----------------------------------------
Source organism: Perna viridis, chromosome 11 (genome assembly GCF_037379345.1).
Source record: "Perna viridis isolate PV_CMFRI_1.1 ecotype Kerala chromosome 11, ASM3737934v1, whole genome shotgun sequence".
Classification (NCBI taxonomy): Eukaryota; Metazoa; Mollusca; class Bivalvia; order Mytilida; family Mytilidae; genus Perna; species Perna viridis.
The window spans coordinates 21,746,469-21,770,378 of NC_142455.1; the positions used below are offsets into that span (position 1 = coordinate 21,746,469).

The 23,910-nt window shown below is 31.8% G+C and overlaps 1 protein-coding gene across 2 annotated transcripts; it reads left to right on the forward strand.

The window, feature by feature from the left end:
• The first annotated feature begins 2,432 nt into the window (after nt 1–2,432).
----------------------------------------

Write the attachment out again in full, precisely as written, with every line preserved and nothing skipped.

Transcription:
Source organism: Perna viridis, chromosome 11 (genome assembly GCF_037379345.1).
Source record: "Perna viridis isolate PV_CMFRI_1.1 ecotype Kerala chromosome 11, ASM3737934v1, whole genome shotgun sequence".
Classification (NCBI taxonomy): Eukaryota; Metazoa; Mollusca; class Bivalvia; order Mytilida; family Mytilidae; genus Perna; species Perna viridis.
The window spans coordinates 21,746,469-21,770,378 of NC_142455.1; the positions used below are offsets into that span (position 1 = coordinate 21,746,469).

The 23,910-nt window shown below is 31.8% G+C and overlaps 1 protein-coding gene across 2 annotated transcripts; it reads left to right on the forward strand.

The window, feature by feature from the left end:
• The first annotated feature begins 2,432 nt into the window (after nt 1–2,432).